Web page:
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NEW DELHI: At the age of four, Arif Mohammad Khan put on skis for the first time, just a few kilometers from the Line of Control that divides the disputed and conflict-ridden region of Kashmir.

It was to be the start of a difficult journey that will culminate in him as the only athlete from India, a country of nearly 1.4 billion people, when the Beijing Winter Olympics kick off on Friday (February 4).

Skiing is in the family. Arif’s father runs a ski shop and tour company in Gulmarg, in Indian-administered Kashmir, one of the highest ski resorts in the world offering the opportunity to ski on fresh, deep snow.

It can only be reached by helicopter, and the views of the Himalayas are impressive.

But the Muslim-majority region has been divided between India and Pakistan since independence in 1947, with the nuclear-armed neighbors claiming it outright and fighting two of their three wars over it.

Pakistani-controlled territory is visible from the higher sections of Gulmarg, and the area has been the scene of violence in the past.

“There have been real difficulties during the long-running conflict and many other problems,” said Arif, 31.

“But if you have a dream and you want to live with your dream, nobody could really stop you,” he added, speaking from his training in Austria.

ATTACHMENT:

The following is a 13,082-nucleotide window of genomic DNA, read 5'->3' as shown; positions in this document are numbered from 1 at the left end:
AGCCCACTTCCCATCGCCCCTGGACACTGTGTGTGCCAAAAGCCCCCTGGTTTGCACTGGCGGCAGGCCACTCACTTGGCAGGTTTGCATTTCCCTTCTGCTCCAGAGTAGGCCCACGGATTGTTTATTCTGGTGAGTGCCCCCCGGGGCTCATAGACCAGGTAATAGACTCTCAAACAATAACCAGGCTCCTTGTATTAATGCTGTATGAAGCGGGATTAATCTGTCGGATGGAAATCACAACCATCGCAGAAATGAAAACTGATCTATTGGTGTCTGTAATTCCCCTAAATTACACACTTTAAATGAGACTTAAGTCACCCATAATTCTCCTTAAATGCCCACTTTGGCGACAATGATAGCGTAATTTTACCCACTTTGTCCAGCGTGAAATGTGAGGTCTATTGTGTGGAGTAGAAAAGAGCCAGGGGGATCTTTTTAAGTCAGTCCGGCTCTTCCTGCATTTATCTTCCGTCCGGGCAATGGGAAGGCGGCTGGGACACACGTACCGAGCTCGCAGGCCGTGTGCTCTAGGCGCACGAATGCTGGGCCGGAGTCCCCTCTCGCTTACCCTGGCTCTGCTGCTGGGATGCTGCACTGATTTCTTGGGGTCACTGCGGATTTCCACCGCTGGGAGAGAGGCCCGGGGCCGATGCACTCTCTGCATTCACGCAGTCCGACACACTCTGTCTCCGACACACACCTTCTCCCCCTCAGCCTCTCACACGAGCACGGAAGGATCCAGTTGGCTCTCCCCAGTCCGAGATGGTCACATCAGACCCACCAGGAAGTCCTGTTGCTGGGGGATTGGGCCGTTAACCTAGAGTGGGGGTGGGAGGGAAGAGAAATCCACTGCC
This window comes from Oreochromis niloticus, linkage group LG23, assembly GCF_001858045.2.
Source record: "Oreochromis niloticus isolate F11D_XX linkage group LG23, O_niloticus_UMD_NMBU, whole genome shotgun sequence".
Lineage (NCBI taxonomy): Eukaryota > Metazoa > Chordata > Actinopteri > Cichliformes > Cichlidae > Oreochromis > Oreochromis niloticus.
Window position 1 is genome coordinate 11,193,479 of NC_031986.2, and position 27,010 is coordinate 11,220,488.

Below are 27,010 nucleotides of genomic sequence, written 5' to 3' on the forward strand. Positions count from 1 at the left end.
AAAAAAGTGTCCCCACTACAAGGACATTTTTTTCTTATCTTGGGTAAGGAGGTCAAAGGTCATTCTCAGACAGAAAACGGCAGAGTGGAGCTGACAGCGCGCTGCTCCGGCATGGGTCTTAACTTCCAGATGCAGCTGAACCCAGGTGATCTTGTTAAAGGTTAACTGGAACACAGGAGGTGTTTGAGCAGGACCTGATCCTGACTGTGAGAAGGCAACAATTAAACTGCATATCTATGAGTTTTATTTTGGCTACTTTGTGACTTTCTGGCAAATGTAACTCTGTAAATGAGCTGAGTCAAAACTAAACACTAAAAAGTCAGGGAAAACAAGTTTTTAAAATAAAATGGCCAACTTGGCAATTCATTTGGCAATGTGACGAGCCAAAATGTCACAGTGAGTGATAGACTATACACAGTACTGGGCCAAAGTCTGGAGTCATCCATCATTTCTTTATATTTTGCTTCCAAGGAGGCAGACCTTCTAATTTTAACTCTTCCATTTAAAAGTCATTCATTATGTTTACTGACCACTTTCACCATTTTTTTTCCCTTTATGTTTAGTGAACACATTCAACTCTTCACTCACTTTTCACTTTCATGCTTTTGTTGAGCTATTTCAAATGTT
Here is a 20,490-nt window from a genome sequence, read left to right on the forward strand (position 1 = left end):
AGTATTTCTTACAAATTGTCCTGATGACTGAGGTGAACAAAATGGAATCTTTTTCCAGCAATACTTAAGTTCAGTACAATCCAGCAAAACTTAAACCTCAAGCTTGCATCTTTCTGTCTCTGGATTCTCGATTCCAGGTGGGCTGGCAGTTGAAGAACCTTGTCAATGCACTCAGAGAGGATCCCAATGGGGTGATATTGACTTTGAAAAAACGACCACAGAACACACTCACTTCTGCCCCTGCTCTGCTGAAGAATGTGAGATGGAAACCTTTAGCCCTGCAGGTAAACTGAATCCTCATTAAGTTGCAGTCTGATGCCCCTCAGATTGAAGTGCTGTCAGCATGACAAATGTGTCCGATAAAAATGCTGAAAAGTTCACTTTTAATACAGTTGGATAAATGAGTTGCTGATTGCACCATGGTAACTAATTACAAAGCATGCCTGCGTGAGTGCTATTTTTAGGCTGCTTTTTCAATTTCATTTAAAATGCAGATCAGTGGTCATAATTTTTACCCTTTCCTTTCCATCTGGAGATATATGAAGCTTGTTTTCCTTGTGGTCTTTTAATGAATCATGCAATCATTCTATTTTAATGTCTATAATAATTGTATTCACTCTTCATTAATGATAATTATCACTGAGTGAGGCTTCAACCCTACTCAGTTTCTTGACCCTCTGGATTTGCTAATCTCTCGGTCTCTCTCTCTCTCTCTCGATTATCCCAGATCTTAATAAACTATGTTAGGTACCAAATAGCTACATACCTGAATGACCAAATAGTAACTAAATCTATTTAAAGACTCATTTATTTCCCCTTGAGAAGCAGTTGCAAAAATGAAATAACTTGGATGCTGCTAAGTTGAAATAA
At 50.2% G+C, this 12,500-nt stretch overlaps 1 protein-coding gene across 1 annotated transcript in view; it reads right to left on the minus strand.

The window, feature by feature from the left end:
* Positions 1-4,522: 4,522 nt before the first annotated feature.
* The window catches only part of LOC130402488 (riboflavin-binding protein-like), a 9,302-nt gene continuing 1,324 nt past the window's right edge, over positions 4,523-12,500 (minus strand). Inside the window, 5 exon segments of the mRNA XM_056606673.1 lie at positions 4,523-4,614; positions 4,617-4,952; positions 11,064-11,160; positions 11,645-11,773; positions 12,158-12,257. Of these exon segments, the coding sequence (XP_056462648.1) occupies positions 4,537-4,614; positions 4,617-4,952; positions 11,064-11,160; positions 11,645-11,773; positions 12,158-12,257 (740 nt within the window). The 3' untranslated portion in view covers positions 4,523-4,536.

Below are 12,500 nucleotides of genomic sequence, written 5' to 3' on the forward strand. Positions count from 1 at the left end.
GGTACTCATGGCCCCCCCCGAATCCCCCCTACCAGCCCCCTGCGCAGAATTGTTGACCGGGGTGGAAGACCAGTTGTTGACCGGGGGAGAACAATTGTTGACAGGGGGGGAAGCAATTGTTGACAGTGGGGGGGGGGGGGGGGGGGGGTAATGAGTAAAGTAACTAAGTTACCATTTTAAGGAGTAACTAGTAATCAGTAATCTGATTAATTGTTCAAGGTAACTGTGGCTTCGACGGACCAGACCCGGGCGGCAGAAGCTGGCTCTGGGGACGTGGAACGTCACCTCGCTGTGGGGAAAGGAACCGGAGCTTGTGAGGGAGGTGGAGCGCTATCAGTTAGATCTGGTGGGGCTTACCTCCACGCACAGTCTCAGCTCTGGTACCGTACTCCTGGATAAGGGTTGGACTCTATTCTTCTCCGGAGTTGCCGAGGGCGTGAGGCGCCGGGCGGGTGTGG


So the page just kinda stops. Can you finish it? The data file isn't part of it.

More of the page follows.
“You have to be brave.”

Arif showed early promise on the slopes, winning gold in his first appearance at the junior national championships at age 12.

Despite being home to some of the world’s tallest mountain range, winter sports barely figure among the sporting interests of cricket-obsessed India. The country has previously sent only 15 athletes to the Winter Games.

Typically below the money needed to travel, Arif’s training and competitive activities in Europe have been largely funded by friends and family.

And the conflict affects everyone who lives in Kashmir.

Rebel groups have battled Indian forces for more than three decades, demanding independence or merger with Pakistan, while Delhi accuses Islamabad of facilitating cross-border attacks on the territory, a charge it denies.

The insurgency broke out in 1989, there were at times shootings and deaths in what is now the slopes of Gulmarg, and for some 15 years tourism trickled down, hitting the Khan family’s business.


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